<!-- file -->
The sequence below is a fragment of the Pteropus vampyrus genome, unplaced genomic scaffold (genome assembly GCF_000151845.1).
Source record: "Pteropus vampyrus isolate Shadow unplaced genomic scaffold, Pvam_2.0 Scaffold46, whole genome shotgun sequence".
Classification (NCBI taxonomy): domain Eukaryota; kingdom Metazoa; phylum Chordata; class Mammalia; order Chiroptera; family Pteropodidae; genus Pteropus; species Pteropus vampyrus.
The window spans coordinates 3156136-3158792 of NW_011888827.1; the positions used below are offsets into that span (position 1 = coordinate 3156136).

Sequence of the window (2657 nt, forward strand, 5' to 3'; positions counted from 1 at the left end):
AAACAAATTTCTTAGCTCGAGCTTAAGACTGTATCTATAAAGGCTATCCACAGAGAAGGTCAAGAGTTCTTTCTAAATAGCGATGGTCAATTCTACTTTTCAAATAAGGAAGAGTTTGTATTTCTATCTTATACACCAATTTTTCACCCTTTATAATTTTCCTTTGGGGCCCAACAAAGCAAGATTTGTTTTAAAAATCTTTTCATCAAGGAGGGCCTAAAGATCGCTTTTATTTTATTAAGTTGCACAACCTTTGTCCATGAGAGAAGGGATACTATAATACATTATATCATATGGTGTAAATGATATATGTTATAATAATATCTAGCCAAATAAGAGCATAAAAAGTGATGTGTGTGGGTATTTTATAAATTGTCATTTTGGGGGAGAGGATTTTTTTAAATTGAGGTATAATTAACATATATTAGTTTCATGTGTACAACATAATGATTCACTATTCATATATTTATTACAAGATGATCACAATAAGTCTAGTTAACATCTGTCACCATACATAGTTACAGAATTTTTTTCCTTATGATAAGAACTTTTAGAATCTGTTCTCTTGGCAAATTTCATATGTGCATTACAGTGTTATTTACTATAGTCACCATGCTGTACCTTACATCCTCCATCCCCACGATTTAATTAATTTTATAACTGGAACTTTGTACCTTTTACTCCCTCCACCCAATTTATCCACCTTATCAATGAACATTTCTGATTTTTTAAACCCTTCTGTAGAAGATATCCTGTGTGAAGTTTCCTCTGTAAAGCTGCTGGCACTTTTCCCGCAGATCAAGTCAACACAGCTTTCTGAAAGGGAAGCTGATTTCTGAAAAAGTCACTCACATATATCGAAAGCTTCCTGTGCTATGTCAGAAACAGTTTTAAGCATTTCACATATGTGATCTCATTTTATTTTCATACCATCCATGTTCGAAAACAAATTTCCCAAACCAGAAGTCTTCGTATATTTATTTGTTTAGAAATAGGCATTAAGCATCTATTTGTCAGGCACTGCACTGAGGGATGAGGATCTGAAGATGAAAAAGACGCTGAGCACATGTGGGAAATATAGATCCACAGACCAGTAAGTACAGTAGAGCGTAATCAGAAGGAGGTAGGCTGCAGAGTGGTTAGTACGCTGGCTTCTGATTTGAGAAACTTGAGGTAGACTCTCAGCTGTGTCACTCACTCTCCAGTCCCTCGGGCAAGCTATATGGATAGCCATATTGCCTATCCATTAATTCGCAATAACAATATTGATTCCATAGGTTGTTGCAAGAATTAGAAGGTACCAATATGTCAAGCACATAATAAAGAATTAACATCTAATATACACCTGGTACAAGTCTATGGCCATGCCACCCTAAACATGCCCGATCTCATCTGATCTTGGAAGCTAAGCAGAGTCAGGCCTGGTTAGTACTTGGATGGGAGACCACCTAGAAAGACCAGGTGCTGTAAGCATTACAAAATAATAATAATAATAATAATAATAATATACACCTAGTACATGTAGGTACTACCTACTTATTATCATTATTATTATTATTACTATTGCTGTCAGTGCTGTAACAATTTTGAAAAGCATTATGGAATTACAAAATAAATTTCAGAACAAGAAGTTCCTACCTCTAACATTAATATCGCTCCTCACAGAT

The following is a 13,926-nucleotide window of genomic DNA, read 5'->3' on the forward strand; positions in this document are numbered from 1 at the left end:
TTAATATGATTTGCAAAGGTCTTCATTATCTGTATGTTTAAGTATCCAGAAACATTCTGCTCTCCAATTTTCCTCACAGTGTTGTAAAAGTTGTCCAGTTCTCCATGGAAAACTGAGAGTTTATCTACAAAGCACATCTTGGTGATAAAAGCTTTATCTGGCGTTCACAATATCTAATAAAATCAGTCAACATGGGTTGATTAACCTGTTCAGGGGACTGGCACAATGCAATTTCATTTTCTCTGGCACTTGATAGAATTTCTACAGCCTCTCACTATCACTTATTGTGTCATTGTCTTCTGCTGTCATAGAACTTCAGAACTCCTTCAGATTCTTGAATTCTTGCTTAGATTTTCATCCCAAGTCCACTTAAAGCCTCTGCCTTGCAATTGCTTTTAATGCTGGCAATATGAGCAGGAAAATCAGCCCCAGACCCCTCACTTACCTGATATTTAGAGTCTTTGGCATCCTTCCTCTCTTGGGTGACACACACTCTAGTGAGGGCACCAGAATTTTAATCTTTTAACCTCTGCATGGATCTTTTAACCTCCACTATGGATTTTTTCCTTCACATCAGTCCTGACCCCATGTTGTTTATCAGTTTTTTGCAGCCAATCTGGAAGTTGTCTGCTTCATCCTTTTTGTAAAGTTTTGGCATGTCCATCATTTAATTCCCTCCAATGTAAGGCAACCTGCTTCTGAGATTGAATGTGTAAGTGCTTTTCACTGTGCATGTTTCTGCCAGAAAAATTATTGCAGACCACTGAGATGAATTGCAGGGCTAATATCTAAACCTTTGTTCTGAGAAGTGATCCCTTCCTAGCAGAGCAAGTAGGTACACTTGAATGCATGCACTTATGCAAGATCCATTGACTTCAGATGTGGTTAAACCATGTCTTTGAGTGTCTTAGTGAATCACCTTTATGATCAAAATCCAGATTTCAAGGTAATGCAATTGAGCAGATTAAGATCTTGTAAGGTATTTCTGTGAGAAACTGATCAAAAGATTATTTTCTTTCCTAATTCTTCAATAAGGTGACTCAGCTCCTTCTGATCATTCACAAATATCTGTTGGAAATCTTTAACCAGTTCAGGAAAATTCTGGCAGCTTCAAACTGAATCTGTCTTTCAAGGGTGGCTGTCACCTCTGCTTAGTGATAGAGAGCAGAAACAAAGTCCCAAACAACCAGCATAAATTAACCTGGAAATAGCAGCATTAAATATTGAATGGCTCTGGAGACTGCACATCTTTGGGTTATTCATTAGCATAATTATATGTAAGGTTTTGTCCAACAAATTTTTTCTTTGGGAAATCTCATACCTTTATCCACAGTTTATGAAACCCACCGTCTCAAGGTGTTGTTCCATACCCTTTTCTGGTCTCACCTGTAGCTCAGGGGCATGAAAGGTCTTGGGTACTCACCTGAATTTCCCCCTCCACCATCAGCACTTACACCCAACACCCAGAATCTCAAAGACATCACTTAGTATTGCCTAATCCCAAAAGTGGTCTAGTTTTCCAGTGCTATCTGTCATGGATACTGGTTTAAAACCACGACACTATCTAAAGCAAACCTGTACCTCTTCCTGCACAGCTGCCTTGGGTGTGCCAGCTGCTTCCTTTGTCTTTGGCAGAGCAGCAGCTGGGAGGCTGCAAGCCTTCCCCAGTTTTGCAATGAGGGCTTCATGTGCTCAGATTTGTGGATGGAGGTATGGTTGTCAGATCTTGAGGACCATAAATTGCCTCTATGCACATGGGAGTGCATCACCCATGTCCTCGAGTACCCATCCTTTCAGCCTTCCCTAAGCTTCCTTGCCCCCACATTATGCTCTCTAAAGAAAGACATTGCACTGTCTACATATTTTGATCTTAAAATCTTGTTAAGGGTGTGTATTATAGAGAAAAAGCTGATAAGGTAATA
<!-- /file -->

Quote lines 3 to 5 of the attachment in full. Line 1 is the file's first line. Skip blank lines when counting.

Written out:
Classification (NCBI taxonomy): domain Eukaryota; kingdom Metazoa; phylum Chordata; class Mammalia; order Chiroptera; family Pteropodidae; genus Pteropus; species Pteropus vampyrus.
The window spans coordinates 3156136-3158792 of NW_011888827.1; the positions used below are offsets into that span (position 1 = coordinate 3156136).

Sequence of the window (2657 nt, forward strand, 5' to 3'; positions counted from 1 at the left end):